It did not go down well in New Zealand, whose then Prime Minister Robert Muldoon described it as "the most disgusting incident I can recall in the history of cricket."
Mike Atherton faced calls to resign as England captain in 1994 when television cameras appeared to show him ball tampering during the Lord's Test against South Africa.
Atherton later explained that he was rubbing dirt into the ball in an effort to keep it dry - a key to encouraging reverse swing - an act that was maintaining, rather than altering, its condition.
But he failed to come clean to match referee Peter Burge and was fined by chairman of selectors Ray Illingworth.
England lost the match by 356 runs and Atherton, stubbornly refusing to bow to his critics' demands that he quit the captaincy, went on to lead England in a record 54 Tests.
As evidenced by the reaction to Atherton's "dirt in the pocket" moment, ball tampering is one of the more emotive subjects in cricket - with a wide spectrum of views about what is acceptable.
Many accusations have been made over the years, with anecdotal evidence suggesting the practice has been rife across a variety of countries and eras.
Former Pakistan captain Imran Khan admitted he used a bottle top to gouge the ball during a county game during his Sussex days and, more recently, Waqar Younis, Shoaib Akhtar and Sachin Tendulkar have all been punished for ball tampering by the International Cricket Council.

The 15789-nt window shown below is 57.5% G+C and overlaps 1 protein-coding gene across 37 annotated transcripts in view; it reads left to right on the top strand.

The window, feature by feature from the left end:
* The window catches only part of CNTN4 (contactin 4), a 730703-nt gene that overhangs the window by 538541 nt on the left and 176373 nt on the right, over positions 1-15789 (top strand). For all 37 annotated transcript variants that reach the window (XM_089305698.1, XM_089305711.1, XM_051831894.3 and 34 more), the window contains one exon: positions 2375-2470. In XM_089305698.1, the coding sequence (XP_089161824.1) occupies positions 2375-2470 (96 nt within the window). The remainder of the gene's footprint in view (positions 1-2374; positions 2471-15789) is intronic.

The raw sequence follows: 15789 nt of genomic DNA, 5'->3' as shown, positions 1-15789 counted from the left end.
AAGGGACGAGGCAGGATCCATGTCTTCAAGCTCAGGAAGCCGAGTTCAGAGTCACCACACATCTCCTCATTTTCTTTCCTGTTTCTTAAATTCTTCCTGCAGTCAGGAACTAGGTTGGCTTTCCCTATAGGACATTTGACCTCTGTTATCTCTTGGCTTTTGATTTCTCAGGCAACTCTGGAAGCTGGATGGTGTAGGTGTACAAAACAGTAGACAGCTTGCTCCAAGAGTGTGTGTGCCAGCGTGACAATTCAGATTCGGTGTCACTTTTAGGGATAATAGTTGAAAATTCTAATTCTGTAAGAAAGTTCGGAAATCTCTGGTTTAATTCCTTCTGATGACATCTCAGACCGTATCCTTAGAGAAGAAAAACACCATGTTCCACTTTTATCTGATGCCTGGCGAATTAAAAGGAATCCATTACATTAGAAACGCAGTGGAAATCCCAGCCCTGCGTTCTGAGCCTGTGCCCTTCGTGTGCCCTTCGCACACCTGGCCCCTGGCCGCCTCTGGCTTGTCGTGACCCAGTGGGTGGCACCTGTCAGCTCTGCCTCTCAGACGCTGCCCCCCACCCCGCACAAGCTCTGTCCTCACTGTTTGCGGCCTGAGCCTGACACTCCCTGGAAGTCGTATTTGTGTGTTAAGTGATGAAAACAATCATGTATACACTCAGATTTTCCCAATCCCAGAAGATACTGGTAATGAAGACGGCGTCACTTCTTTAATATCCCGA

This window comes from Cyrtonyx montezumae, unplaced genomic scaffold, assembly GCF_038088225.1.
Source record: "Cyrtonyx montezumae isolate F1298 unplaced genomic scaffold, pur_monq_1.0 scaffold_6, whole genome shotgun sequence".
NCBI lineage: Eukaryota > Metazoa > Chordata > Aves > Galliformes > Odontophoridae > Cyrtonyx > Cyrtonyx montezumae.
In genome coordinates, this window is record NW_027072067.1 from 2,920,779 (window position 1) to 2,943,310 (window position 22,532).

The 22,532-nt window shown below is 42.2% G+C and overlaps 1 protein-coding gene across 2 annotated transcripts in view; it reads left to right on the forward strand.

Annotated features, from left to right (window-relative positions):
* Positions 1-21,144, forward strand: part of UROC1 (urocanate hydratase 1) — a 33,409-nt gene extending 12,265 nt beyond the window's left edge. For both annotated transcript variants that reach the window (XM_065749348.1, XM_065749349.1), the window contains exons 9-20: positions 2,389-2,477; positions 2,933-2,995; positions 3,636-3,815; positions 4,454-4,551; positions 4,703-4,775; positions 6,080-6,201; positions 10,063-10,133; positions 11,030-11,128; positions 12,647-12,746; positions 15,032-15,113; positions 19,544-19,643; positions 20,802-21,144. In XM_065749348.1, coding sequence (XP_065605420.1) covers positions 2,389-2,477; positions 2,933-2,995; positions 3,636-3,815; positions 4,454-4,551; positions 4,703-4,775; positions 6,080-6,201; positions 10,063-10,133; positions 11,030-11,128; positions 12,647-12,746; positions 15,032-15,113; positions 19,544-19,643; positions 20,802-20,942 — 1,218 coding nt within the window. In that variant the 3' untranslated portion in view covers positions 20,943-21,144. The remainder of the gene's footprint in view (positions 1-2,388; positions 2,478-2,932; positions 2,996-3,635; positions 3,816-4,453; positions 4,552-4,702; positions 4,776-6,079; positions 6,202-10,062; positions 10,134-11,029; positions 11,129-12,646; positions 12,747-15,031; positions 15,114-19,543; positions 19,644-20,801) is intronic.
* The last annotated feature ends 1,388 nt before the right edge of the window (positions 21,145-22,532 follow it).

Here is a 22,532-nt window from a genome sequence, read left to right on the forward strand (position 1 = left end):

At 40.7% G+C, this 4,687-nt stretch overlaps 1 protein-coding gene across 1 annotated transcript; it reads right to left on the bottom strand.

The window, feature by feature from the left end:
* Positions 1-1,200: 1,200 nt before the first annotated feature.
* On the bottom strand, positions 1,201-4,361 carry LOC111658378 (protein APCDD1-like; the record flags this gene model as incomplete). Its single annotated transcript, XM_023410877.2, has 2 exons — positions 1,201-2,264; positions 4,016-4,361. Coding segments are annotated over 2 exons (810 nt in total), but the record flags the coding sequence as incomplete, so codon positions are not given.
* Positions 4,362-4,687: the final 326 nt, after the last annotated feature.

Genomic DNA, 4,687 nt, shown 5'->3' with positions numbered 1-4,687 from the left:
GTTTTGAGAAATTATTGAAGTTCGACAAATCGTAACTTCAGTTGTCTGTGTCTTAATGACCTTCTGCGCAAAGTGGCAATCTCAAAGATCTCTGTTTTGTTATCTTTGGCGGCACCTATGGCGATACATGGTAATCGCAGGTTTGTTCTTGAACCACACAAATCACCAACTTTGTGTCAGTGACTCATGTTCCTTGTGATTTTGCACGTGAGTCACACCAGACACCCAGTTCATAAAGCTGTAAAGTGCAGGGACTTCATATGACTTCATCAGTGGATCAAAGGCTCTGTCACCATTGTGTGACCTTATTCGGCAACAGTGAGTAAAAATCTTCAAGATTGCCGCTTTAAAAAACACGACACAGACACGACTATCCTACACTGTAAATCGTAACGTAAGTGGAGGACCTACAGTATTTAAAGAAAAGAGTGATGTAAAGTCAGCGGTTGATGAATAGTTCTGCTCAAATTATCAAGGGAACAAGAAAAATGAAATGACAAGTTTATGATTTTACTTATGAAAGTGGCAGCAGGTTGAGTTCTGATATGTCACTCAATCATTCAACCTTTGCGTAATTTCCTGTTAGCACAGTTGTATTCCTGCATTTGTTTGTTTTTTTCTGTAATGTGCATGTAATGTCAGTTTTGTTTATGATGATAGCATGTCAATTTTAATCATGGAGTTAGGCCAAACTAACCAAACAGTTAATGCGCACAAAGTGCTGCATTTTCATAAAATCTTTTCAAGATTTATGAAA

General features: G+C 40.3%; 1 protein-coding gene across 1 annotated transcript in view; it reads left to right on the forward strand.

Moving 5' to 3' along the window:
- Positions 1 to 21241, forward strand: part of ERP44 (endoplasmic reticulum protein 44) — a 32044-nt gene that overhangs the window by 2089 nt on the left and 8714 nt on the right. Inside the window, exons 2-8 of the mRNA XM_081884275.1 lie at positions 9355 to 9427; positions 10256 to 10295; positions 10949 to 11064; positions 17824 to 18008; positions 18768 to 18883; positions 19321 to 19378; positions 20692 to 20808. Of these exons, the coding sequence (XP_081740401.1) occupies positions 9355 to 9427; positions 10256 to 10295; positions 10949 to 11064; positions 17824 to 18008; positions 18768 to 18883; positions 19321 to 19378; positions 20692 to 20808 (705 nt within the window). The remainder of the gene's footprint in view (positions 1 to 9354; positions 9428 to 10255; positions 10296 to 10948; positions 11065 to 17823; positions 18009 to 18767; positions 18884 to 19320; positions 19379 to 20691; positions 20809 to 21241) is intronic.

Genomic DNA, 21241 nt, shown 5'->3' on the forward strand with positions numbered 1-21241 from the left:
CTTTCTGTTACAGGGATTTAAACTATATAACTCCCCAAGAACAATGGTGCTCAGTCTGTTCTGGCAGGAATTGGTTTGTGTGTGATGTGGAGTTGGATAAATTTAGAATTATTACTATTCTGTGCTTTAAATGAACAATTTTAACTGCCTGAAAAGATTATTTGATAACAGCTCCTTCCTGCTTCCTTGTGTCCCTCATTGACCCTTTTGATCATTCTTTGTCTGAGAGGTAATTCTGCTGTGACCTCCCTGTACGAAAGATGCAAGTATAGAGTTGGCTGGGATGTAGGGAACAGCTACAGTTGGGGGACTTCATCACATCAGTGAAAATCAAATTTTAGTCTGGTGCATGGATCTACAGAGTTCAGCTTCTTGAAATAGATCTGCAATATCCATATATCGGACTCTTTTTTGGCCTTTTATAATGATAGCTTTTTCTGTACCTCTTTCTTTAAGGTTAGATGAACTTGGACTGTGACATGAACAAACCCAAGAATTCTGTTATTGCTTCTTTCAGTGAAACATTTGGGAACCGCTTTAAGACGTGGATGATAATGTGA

During the Oval Test between England and Pakistan in 2006, the issue exploded into life once again when umpire Darrell Hair docked Pakistan five penalty runs and changed the ball after judging they had altered the condition of the original one.
Pakistan, led by Inzamam-ul-Haq, refused to retake the field after tea on the fourth day and were subsequently aquitted of ball tampering at an International Cricket Council hearing.
Match fixing cast a dark shadow over cricket in the late 1990s and led to several players receiving life bans.
Those to fall in with the illegal gamblers included three international captains - the late Hansie Cronje, Mohammad Azharuddin and Saleem Malik.
The ICC was forced to confront some uncomfortable truths and set up a dedicated anti-corruption unit in an effort to stamp out the problem.
England's pursuit of a victory target of 176 in Karachi for a series win against Pakistan ended in almost total darkness due to the hosts' delaying tactics.
Pakistan captain Moin Khan routinely took an age to set the field, often consulting with several colleagues and then changing his mind at the last moment.
Moin was also vocal in his complaints about the fading light to the umpires.
But umpires Steve Bucknor and Mohammad Nazir stood firm in the face of such blatant gamesmanship, staying out even when the sun had actually set as Graham Thorpe guided England to a famous victory
The ability of England's bowlers to generate swing proved a key factor in Australia's downfall during the 2005 Ashes.
Opening batsman Marcus Trescothick, the team's designated shiner, later admitted that he had sucked Murray Mints in order to produce a saliva that, "when applied to the ball for cleaning purposes, enabled it to keep its shine for longer and therefore its swing."